Adiponectin but not leptin is involved in early hepatic disease in morbidly obese patients

Document Type

Journal Article

Publication Date



Surgical Endoscopy








Bariatric; Hepatobiliary; Obesity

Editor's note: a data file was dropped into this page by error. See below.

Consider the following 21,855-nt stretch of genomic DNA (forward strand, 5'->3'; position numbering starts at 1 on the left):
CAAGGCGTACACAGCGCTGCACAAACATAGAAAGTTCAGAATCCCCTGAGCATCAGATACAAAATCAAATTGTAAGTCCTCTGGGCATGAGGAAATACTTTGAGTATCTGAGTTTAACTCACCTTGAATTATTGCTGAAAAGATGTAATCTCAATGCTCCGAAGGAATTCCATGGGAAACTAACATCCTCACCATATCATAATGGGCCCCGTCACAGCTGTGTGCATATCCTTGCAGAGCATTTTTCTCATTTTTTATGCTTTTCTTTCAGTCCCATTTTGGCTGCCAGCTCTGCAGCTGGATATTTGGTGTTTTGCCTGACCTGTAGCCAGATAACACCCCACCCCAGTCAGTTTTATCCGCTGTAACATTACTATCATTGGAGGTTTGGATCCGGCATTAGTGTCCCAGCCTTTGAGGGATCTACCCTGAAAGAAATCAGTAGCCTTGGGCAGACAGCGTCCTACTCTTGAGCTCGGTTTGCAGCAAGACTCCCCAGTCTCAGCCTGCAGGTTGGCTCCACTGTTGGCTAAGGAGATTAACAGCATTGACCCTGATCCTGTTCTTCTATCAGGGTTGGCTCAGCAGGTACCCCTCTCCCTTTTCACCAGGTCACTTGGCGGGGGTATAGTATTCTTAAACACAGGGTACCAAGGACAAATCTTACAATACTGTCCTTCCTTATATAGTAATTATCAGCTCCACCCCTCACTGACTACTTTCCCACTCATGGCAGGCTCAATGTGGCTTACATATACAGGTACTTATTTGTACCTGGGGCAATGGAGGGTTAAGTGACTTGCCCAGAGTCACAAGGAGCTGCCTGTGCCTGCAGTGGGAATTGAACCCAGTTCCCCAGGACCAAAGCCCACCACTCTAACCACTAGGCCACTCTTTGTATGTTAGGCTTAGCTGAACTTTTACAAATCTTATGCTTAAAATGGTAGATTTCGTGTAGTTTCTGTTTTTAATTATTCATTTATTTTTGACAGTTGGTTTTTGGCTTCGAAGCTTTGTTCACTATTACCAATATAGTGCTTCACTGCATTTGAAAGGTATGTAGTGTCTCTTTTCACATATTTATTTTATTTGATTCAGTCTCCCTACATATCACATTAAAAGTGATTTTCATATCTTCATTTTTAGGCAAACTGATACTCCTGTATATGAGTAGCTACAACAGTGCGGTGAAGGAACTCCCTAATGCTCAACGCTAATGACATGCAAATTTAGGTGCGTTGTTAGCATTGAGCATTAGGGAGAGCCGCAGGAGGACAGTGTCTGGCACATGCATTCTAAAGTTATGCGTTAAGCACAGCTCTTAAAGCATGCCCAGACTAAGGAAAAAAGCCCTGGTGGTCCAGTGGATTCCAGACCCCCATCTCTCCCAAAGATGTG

Background Pathologic changes in the liver are common in morbidly obese patients, and insulin resistance may potentiate the progression of nonalcoholic steatohepatitis to fibrosis and cirrhosis. This study investigates the impact ofleptin and adiponectin in morbidly obese diabetic and nondiabetic patients with regard to histopathologic changes in the liver. Methods Thirty-seven morbidly obese patients who underwent bariatric surgery with liver biopsies were enrolled in the study. Fourteen were diabetic and 23 were nondiabetic. Intraoperative liver tissue was sent for histopathologic analysis and extraneous intraoperative tissue was snap-frozen in liquid nitrogen. Total RNA was extracted and RNA was reverse transcribed to cDNA. Realtime quantitative PCR was performed to determine relative gene expression levels. The data were analyzed using a logarithmic transformation and normalized by 18S ribosome expression. Student's t test was used for statistical analysis with p ≤ 0.05 as significant. Results Adiponectin expression was downregulated 4.4- fold (p ≤ 0.05) in liver samples with evidence of inflammation on pathology. When hepatic inflammation was evaluated separately, there were no statistically significant differences in adiponectin levels between the diabetic and nondiabetic patients. However, overall adiponectin levels in hepatic samples of diabetic patients were 3.8-fold higher than those of nondiabetic patients (p ≤ 0.05). There were no significant differences in leptin levels regardless of hepatic pathology or diabeticstatus. Conclusions This study illustrates that there is a downregulation of adiponectin in morbidly obese patients with inflammatory infiltrates in the liver. Variations in adiponectin levels could be an indicator of disease progression since inflammatory infiltrates are commonly associated with nonalcoholic steatohepatitis (NASH) in morbidly obese patients. Currently, we are using human myofibroblasts derived from livers of morbidly obese people to further investigate the molecular mechanisms involved in the progression of fatty liver to fibrosis and cirrhosis. © Springer Science+Business Media, LLC 2009.